Fast forward to this year. On Friday I did my first 60-mile ride of this training. Like the first 60-mile ride of Honu training, it was challenging. There were parts that were painful, parts when I felt anxious, and parts when I wished it was over. The difference, however, came when I got off the bike. In 2015 I would have laid on the floor for an hour or so, waiting to feel normal again and trying to overcome my nausea enough to eat. This year I got off my bike, put on my running shoes, ran 45 minutes, then went to work and did several hours of ballet. When I got home that night I felt energetic and had no joint pain whatsoever. Yesterday I did my 10.5 mile run followed by a 55 minute ride on what essentially felt like fresh legs.
This is the result of doing a 36-week plan that is based on purposeful, focused workouts instead of just slogging through distances as fast as you can without passing out, and I cannot recommend it highly enough. Every workout has a specific goal -- not just distance covered but also the intensity you do it at and the technique you work on. Are you trying to build speed or endurance? Are you trying to improve your cadence or your power output on the bike? Are you pushing yourself to your max or trying facilitate recovery?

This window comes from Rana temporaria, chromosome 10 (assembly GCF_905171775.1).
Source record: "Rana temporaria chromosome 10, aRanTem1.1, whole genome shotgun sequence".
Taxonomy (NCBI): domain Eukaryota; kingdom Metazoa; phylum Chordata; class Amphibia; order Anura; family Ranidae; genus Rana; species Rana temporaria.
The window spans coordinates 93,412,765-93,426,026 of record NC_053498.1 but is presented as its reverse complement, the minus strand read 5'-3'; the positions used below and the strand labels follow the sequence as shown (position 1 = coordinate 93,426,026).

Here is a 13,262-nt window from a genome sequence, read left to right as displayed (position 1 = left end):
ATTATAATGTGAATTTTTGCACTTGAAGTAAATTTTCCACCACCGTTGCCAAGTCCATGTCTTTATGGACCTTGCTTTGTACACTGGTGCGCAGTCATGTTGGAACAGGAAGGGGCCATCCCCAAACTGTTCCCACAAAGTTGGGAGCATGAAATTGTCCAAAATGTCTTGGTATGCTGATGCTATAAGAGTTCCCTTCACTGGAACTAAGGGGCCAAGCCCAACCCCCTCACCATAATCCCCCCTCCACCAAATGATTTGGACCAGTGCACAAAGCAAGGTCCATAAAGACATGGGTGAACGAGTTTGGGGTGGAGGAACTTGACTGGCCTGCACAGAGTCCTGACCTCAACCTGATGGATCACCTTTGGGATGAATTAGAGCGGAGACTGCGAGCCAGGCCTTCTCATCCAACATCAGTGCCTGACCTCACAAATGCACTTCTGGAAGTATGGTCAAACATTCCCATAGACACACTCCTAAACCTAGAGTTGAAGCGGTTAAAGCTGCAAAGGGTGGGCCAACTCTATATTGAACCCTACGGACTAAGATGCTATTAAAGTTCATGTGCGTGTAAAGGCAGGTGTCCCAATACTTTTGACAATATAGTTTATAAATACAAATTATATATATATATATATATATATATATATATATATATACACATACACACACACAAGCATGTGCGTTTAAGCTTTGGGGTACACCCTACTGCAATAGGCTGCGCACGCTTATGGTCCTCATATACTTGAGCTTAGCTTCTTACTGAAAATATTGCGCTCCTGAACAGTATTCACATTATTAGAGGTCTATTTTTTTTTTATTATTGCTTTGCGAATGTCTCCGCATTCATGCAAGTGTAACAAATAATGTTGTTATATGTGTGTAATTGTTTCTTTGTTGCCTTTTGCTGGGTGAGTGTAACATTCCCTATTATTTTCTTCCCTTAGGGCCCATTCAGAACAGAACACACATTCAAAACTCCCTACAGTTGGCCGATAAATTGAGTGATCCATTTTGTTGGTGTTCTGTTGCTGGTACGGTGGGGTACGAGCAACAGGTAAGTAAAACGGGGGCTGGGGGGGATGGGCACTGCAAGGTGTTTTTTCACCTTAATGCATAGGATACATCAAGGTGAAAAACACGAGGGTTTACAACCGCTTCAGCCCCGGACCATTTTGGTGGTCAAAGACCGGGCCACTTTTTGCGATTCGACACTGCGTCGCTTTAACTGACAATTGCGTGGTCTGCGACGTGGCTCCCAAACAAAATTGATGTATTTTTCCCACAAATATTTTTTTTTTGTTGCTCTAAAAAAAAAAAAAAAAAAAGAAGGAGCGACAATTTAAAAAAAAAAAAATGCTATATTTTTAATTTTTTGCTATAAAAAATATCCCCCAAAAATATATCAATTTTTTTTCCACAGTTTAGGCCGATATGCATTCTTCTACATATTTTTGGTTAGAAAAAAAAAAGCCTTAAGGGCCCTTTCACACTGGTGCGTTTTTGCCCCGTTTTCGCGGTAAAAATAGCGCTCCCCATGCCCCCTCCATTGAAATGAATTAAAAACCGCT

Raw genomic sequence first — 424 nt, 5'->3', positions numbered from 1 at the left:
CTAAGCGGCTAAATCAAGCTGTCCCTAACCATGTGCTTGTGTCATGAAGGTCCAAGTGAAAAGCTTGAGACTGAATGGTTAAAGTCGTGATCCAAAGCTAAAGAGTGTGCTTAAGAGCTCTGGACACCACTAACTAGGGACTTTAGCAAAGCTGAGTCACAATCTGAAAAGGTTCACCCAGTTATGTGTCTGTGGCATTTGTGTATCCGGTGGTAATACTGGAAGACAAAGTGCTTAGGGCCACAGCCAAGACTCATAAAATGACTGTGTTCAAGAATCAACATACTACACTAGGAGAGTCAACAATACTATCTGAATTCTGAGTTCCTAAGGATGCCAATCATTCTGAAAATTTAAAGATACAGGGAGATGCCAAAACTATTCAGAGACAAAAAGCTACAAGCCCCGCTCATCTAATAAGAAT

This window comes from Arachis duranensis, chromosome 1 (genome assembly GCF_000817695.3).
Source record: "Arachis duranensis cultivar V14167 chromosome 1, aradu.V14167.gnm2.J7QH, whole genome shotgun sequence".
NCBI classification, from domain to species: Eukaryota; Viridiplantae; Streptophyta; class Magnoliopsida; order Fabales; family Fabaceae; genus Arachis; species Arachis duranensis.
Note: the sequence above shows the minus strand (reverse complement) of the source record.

If you had asked me these questions before, I would have looked at you like you were speaking Greek. Now I can tell you with every workout what I am hoping to accomplish, and it is clear both in the improvement I see and in how much faster my body recovers.
If you are trying to choose a training plan, especially for your first Ironman, take this into account. It is about so much more than just covering the distances, and your experience can be painful or invigorating depending on what you choose. The more months you can dedicate to training your body and building up your endurance, the more pleasurable the process is. Instead of just "making it through" your workouts and ultimately your race, you can thrive and enjoy seeing your body adapt and improve.
For those of us who are not elite athletes, whose bodies don't seem inclined to run 6-minute miles even after years of training, this is also the most realistic approach. Although my previous "push as hard as you can for as long as you can" method might work for shorter races, I have to recognize that the chances of me going all out for 112 miles on the bike and then keeping it together for a marathon are very slim. Mirinda Carfrae and Daniela Ryf I am not. For this reason, building up a little more slowly and allowing your body to keep up with your mileage is priceless. I might not be the fastest, but I do have staying power. We did 16 hours and twenty minutes of training this week, and I feel great!
So instead of limping around for the next two days after my long workouts, I will be thoroughly enjoying my day off in full relaxation, sans sore muscles and aching joints. Next week here we come!
PS. If you are looking for an Ironman training plan, I highly recommend the one we're using: Matt Llerandi's 36-week Ironman training plan, originally published on the SuperCoach network. It is made of gold.